The World of the Troubadours: Medieval Occitan Society, C.1100-c.1300

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Cambridge University Press, Oct 5, 1995 - History - 367 pages
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Occitania, known today as the 'south of France', had its own language and culture in the Middle Ages. Its troubadours created 'courtly love' and a new poetic language in the vernacular, which were to influence European literature for centuries; and its Cathar heretics were the first victims of the Inquisition. There are many books on the troubadours, but this is the first comprehensive study of the society in which they lived. For readers of literature it offers a wide-ranging insight into the realities which lay behind the poetic mystique. For historians it opens up an important and neglected area of medieval Europe, comparable to France, Germany and Catalonia, drawing on sources not readily accessible to those without specialist linguistic and literary expertise. It addresses issues important to specialists, such as the nature of feudalism, knighthood, medieval courts and the family, but it is also written for the reader interested more generally in the Middle Ages or Occitan culture. Some chapters have a particular relevance to women's studies and the history of medicine. The author adopts a multi-disciplinary approach, combining a synthesis of extensive recent work of European and North American scholars with her own original research.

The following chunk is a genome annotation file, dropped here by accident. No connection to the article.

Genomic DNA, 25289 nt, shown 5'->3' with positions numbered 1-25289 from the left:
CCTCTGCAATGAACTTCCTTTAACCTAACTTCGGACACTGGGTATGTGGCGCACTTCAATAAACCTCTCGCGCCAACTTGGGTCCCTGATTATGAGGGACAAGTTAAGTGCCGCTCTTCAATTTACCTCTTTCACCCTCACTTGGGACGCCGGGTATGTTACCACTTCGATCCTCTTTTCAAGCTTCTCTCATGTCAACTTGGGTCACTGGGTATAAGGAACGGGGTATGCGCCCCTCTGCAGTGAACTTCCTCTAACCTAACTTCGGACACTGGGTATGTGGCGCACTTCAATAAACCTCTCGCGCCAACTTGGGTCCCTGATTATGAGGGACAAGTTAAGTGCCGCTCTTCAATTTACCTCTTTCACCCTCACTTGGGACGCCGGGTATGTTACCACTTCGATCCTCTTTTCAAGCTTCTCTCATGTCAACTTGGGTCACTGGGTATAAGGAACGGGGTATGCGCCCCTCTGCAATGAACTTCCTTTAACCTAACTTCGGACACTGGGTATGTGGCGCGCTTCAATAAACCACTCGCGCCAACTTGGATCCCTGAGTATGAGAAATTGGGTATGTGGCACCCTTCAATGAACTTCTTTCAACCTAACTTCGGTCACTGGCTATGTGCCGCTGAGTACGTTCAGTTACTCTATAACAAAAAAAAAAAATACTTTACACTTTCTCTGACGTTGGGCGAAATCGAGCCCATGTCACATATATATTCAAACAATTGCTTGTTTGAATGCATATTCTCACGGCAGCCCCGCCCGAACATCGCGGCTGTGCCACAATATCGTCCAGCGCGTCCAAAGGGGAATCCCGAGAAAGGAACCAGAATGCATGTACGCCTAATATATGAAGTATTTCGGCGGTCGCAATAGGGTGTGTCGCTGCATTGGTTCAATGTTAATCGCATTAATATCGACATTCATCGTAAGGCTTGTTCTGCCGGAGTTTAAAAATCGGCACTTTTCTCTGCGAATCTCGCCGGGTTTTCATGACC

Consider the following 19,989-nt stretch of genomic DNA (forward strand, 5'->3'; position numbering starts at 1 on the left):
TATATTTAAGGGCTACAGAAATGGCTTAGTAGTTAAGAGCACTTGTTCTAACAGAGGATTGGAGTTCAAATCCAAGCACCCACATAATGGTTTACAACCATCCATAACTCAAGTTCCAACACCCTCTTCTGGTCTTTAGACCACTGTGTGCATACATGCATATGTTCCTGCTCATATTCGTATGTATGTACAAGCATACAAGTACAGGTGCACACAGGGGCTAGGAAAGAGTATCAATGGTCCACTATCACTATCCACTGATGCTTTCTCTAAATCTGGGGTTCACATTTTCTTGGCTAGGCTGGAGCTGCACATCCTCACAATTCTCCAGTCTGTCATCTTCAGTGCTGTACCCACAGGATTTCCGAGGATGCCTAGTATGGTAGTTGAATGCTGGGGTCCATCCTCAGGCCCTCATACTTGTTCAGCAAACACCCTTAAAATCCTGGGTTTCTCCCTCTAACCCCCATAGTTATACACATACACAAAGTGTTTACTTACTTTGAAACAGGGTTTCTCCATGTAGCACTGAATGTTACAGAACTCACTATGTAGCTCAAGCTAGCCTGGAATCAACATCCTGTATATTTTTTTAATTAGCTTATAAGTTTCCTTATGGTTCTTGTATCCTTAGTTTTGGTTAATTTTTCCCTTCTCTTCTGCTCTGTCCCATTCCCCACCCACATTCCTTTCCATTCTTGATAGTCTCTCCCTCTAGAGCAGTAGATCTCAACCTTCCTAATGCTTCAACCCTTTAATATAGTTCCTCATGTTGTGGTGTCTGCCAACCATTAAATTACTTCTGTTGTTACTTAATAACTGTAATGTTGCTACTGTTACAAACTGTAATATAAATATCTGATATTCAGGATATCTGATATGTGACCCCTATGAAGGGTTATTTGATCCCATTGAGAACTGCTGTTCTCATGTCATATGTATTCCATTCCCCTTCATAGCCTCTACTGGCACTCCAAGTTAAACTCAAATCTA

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Contents

Introduction Occitan identity and selfperception
1
Occitan feudalism
10
Knights and nonknightly combatants
37
The knight and chivalry
62
Courts and courtiers
90
Peasants
120
Towns
151
Doctors and medicine
186
Women
220
Children
280
Clergy heretics and inquisitors
312
Conclusion
344
Bibliography
345
Index
356
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